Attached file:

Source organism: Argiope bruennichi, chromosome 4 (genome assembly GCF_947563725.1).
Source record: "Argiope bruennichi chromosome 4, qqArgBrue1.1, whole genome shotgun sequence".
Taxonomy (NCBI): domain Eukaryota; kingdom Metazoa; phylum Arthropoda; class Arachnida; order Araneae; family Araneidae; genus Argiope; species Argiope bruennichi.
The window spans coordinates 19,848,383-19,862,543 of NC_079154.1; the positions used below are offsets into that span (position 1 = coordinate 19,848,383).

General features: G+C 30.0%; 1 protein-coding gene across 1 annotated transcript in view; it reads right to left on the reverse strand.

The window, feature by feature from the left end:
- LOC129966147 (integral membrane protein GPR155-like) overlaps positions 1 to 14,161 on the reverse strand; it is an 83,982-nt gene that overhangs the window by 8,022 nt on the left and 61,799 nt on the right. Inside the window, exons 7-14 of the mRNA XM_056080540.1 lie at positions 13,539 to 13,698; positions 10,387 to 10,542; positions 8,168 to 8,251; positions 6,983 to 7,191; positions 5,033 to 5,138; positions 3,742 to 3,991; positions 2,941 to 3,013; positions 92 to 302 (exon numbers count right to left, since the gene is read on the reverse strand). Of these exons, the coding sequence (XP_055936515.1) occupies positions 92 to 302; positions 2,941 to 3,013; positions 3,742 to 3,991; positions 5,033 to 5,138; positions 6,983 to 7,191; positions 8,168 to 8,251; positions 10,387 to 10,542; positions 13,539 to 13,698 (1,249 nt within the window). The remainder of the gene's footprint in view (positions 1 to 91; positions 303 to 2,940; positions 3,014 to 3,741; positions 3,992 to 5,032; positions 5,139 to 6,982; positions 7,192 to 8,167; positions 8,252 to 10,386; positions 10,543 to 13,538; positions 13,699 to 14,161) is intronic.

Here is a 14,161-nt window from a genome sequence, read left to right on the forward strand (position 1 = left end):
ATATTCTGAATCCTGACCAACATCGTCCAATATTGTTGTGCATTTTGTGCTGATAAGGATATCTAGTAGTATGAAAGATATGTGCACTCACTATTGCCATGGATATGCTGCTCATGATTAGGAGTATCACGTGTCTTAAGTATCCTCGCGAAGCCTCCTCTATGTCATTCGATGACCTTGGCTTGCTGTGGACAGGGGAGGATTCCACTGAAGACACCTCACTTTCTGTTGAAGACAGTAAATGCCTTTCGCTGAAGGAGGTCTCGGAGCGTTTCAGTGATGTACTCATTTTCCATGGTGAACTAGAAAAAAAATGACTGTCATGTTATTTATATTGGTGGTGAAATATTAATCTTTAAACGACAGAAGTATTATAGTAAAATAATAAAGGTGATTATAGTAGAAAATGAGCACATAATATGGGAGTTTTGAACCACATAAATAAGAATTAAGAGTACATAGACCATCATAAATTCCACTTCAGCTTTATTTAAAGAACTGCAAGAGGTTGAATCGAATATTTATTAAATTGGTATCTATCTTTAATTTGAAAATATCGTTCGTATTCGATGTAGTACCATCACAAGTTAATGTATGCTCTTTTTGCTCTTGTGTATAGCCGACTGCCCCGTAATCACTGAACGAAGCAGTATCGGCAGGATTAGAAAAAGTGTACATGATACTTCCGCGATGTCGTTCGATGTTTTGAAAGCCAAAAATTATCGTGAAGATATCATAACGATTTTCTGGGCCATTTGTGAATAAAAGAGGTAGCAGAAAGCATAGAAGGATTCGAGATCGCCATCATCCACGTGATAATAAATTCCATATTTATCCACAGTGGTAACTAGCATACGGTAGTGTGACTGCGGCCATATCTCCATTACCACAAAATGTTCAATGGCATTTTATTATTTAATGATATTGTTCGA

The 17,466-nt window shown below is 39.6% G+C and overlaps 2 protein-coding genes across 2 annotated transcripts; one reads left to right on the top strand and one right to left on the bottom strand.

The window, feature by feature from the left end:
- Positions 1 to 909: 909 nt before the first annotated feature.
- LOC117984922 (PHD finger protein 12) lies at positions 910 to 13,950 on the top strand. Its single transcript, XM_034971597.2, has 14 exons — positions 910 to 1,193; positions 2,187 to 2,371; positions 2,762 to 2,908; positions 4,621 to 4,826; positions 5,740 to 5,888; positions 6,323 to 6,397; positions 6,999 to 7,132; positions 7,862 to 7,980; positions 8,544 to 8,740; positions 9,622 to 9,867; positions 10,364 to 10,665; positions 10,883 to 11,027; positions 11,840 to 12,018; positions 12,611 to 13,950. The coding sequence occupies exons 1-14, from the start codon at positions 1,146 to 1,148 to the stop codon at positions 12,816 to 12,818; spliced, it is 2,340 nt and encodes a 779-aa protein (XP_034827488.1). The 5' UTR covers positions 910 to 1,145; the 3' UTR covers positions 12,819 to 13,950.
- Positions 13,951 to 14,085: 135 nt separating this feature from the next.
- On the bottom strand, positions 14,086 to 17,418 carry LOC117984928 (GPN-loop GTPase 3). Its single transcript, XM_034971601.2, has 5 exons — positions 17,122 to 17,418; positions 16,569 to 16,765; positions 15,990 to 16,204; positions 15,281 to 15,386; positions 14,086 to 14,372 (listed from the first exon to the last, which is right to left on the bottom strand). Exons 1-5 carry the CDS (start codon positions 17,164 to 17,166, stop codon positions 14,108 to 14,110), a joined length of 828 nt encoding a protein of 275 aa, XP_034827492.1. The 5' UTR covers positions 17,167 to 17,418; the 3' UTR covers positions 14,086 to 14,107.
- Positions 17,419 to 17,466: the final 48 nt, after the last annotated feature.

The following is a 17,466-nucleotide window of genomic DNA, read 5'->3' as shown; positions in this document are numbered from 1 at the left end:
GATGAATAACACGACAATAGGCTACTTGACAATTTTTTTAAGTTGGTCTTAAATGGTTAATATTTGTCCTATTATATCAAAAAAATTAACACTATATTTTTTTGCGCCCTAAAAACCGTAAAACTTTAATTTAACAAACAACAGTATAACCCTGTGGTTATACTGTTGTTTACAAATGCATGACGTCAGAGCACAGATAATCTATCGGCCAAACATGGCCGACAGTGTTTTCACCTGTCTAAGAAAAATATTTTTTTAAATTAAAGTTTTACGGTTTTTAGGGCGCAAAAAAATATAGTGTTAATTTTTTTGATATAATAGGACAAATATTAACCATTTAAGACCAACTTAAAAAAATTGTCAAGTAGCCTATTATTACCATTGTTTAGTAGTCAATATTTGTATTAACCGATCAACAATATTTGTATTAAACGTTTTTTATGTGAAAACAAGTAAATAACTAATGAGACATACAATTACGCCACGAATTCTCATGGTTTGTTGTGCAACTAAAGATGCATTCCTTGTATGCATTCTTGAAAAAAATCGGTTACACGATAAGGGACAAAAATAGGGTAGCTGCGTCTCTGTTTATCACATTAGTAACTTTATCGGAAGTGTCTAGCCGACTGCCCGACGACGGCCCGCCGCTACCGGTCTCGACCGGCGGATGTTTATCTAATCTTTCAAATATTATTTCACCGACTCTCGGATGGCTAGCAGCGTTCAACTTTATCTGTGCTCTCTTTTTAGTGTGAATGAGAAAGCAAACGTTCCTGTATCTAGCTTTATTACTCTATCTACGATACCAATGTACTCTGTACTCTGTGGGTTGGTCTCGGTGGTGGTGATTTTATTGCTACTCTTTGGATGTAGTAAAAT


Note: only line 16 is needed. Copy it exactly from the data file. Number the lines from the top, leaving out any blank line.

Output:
- Positions 17,419 to 17,466: the final 48 nt, after the last annotated feature.